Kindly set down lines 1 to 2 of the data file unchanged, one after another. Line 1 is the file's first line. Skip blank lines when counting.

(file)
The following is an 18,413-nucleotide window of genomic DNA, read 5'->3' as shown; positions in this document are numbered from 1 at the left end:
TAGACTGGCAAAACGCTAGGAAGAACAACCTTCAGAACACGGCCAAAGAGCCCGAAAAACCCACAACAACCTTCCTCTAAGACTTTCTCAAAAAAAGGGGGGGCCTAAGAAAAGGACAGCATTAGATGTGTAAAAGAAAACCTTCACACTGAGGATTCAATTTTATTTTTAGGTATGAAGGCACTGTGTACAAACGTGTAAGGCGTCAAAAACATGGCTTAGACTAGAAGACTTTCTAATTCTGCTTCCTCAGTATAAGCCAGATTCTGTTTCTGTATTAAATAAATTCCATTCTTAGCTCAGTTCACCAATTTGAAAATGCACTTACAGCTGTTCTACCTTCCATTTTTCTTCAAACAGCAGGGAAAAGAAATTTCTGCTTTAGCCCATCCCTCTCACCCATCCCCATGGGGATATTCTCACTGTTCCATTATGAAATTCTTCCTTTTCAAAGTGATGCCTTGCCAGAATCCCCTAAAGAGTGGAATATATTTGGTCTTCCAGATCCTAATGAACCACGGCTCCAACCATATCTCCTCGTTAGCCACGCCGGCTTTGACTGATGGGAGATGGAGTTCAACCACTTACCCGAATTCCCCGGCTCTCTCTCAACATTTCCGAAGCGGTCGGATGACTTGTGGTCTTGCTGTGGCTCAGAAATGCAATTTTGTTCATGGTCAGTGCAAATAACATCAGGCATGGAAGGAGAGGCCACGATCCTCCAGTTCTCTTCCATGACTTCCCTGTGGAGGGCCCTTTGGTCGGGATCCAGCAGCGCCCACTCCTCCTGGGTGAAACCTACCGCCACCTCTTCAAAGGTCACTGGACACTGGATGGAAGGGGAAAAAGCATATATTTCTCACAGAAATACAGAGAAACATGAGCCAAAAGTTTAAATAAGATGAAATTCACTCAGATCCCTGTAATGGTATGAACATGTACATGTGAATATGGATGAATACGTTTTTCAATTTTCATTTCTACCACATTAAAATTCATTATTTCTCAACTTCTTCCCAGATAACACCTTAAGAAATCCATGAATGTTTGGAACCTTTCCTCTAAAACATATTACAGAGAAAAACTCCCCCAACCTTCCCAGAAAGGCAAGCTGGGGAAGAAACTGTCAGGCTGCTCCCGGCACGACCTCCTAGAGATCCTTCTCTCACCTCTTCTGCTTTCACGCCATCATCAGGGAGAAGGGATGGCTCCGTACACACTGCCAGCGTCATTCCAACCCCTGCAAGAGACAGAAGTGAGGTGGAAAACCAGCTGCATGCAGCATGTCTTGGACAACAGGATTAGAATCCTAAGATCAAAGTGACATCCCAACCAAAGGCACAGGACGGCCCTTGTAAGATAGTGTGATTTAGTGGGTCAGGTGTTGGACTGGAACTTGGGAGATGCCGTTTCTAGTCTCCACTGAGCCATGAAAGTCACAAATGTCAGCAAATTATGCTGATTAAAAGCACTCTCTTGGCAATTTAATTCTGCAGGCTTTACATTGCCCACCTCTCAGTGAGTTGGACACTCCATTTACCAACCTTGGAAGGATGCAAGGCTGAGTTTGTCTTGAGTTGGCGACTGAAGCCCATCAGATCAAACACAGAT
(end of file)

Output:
The following is an 18,413-nucleotide window of genomic DNA, read 5'->3' as shown; positions in this document are numbered from 1 at the left end:
TAGACTGGCAAAACGCTAGGAAGAACAACCTTCAGAACACGGCCAAAGAGCCCGAAAAACCCACAACAACCTTCCTCTAAGACTTTCTCAAAAAAAGGGGGGGCCTAAGAAAAGGACAGCATTAGATGTGTAAAAGAAAACCTTCACACTGAGGATTCAATTTTATTTTTAGGTATGAAGGCACTGTGTACAAACGTGTAAGGCGTCAAAAACATGGCTTAGACTAGAAGACTTTCTAATTCTGCTTCCTCAGTATAAGCCAGATTCTGTTTCTGTATTAAATAAATTCCATTCTTAGCTCAGTTCACCAATTTGAAAATGCACTTACAGCTGTTCTACCTTCCATTTTTCTTCAAACAGCAGGGAAAAGAAATTTCTGCTTTAGCCCATCCCTCTCACCCATCCCCATGGGGATATTCTCACTGTTCCATTATGAAATTCTTCCTTTTCAAAGTGATGCCTTGCCAGAATCCCCTAAAGAGTGGAATATATTTGGTCTTCCAGATCCTAATGAACCACGGCTCCAACCATATCTCCTCGTTAGCCACGCCGGCTTTGACTGATGGGAGATGGAGTTCAACCACTTACCCGAATTCCCCGGCTCTCTCTCAACATTTCCGAAGCGGTCGGATGACTTGTGGTCTTGCTGTGGCTCAGAAATGCAATTTTGTTCATGGTCAGTGCAAATAACATCAGGCATGGAAGGAGAGGCCACGATCCTCCAGTTCTCTTCCATGACTTCCCTGTGGAGGGCCCTTTGGTCGGGATCCAGCAGCGCCCACTCCTCCTGGGTGAAACCTACCGCCACCTCTTCAAAGGTCACTGGACACTGGATGGAAGGGGAAAAAGCATATATTTCTCACAGAAATACAGAGAAACATGAGCCAAAAGTTTAAATAAGATGAAATTCACTCAGATCCCTGTAATGGTATGAACATGTACATGTGAATATGGATGAATACGTTTTTCAATTTTCATTTCTACCACATTAAAATTCATTATTTCTCAACTTCTTCCCAGATAACACCTTAAGAAATCCATGAATGTTTGGAACCTTTCCTCTAAAACATATTACAGAGAAAAACTCCCCCAACCTTCCCAGAAAGGCAAGCTGGGGAAGAAACTGTCAGGCTGCTCCCGGCACGACCTCCTAGAGATCCTTCTCTCACCTCTTCTGCTTTCACGCCATCATCAGGGAGAAGGGATGGCTCCGTACACACTGCCAGCGTCATTCCAACCCCTGCAAGAGACAGAAGTGAGGTGGAAAACCAGCTGCATGCAGCATGTCTTGGACAACAGGATTAGAATCCTAAGATCAAAGTGACATCCCAACCAAAGGCACAGGACGGCCCTTGTAAGATAGTGTGATTTAGTGGGTCAGGTGTTGGACTGGAACTTGGGAGATGCCGTTTCTAGTCTCCACTGAGCCATGAAAGTCACAAATGTCAGCAAATTATGCTGATTAAAAGCACTCTCTTGGCAATTTAATTCTGCAGGCTTTACATTGCCCACCTCTCAGTGAGTTGGACACTCCATTTACCAACCTTGGAAGGATGCAAGGCTGAGTTTGTCTTGAGTTGGCGACTGAAGCCCATCAGATCAAACACAGAT